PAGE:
Fwd: phonological features; was What's in a Name? The Black Panthers in Israel
laurence.horn at YALE.EDU
Fri Jul 4 15:02:01 UTC 2008
At 11:36 PM -0400 7/3/08, Wilson Gray wrote:
>---------- Forwarded message ----------
>From: Mark Mandel <thnidu at gmail.com>
>Date: Thu, Jul 3, 2008 at 8:51 PM
>Subject: Re: phonological features; was What's in a Name? The Black
>Panthers in Israel
>To: Wilson Gray <hwgray at gmail.com>
>On Thu, Jul 3, 2008 at 8:45 PM, Wilson Gray <hwgray at gmail.com> wrote:
>>>Sorry, Mark. "Old age is creepin' up on me. I'm not like I used to be."
>>> If I understand your question, I personally say:
>>> "Is this your [yowr] hat? this hat is yours [yowrz]."
>>> "You're [yuwr] the one."
>>> But *lots* of other people, especially Northern-white speakers, to my
>>> ear, say:
>>> "Is this your [yuwr] hat? This hat is yours [yuwrz]."
>>> "You're [yowr] the one."
>>> I was caught completely off-guard by this mirror-image pronunciation,
>>> when I first heard it used by my barracks-mates in the Army, and it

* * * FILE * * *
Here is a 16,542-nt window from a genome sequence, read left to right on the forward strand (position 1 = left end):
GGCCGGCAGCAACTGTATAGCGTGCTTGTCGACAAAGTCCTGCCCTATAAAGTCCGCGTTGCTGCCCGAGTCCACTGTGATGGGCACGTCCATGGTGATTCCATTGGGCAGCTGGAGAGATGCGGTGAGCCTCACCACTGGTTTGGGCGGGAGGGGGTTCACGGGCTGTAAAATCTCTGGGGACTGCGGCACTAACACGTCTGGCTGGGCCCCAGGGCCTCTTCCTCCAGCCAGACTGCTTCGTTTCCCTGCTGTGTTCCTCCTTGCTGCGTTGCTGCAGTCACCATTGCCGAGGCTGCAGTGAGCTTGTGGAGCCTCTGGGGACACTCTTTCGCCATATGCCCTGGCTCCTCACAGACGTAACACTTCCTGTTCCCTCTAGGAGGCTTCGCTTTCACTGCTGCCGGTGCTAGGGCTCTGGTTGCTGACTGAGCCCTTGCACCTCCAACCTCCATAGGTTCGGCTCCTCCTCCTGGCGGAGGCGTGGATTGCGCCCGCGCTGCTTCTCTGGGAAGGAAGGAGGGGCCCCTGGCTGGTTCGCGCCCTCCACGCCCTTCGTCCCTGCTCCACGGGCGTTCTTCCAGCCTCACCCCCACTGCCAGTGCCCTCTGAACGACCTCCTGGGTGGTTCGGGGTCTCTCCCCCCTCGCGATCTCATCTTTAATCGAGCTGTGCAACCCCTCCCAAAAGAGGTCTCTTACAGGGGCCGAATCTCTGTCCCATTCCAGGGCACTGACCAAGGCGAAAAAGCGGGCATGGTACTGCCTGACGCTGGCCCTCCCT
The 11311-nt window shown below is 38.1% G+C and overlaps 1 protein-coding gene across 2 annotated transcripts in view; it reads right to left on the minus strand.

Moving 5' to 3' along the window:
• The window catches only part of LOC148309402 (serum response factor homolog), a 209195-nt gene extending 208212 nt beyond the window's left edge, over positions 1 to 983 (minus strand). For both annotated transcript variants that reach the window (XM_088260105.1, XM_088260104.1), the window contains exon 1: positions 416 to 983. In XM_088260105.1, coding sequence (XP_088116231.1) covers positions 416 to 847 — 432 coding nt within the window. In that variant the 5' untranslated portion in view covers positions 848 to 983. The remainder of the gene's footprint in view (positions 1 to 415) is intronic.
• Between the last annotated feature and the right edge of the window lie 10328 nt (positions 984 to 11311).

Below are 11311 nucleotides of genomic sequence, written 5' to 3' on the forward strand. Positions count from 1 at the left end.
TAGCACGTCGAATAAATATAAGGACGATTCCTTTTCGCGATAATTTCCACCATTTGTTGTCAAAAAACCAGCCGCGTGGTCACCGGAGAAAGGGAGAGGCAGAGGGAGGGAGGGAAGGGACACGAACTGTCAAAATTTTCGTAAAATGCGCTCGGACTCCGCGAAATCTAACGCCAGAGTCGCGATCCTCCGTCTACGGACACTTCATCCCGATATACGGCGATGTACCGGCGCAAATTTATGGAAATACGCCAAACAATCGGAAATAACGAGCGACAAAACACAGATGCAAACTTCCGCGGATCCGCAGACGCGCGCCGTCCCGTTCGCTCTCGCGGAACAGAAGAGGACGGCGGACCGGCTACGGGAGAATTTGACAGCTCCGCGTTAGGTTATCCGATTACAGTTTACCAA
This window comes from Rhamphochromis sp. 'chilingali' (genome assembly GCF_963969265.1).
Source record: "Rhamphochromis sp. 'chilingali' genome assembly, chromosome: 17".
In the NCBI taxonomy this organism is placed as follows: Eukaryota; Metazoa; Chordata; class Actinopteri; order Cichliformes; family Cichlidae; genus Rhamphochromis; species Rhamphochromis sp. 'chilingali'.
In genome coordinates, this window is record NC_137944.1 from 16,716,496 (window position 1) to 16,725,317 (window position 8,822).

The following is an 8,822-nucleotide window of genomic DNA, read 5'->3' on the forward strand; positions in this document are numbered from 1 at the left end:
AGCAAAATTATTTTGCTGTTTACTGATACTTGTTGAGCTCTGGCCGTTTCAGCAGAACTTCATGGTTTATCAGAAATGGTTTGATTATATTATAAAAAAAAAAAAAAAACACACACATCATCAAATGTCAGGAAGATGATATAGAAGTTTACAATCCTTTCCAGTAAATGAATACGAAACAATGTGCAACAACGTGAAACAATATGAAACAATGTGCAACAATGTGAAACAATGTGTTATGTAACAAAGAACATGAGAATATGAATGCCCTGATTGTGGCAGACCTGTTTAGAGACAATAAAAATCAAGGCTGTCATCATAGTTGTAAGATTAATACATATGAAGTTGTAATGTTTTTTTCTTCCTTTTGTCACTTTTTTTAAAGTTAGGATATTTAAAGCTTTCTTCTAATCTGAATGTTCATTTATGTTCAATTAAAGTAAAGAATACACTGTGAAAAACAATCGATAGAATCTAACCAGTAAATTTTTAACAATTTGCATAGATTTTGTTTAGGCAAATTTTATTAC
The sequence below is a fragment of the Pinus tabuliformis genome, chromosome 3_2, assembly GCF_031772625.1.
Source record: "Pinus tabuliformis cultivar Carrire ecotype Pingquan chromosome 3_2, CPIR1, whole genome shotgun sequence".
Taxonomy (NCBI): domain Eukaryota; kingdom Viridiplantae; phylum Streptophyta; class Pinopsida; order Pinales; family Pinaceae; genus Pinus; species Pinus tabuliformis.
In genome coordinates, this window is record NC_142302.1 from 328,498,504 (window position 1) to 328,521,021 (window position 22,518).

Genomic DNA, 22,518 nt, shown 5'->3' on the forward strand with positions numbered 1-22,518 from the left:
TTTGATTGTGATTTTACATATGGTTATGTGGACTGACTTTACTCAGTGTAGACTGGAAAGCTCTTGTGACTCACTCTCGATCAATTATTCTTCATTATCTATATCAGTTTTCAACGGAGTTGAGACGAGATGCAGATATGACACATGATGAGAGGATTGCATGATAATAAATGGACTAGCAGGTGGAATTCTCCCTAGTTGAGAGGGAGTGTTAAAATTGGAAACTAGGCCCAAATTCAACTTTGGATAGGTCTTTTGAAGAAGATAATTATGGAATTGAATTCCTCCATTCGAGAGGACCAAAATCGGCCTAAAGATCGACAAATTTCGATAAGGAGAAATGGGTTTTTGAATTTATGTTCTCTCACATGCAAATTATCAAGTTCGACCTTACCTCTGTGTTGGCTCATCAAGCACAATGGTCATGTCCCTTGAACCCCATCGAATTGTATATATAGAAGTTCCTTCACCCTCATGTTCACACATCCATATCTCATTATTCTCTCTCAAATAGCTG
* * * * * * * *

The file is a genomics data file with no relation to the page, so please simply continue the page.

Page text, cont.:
>>> used to drive me bleeping NUTS!
>>I pronounce "your(s)" and "you're" identically, so far as I can tell.
>Do you mean that there's a third way?:
>1) your(s) [yowr(z)]; you're [yuwr]
>2) your(s) [yuwr(z)]; you're [yowr]
>3) your(s) [yuwr(z); you're [yuwr] or your(s) [yowr(z)]; you're [yowr]
>>> But I should have known that it existed. Else, why would comic-strip
>>> hillbillies from places like "Dogpatch," Kentucky, be drawn as using,
>>> e.g., "yore," instead of "your," unless the author-artist, Al Capp
>>> (Alfred Gerald Caplin, of New Haven, CT), considered it to be
>>> non-standardly typical of backwoods speech? And he wouldn't have
>>> considered it to be hickishly non-standard, if he used it himself.
>>Perhaps as eye dialect, like "vittles" for the (British) standard
>>pronunciation of "victuals" when used by a lower->class or country
>>character (e.g., Sam Weller).
>Yes. But what I'm getting at is that I had no idea that "your(s)"
>[yowr(s)] was considered "lower class or country" by some speakers.
>>>From my at-that-time inexperienced point of view, Al Capp's spelling
>of "your(s)" as "yore(s)" in eye-dialect was completely mysterious,
>since it implied that there were speakers who didn't use "yore(s)" as
>the ordinary standard pronunciation and I didn't know of the existence
>of any such speakers till I was in my twenties.
It's hard to know what to conclude from eye-dialect spellings,
though, given the convention of using "wuz" for "was", presumably to
indicate that if there *were* a nonstandard pronunciation of "was",
the speaker would use it. And then there's "luv".
The American Dialect Society - http://www.americandialect.org
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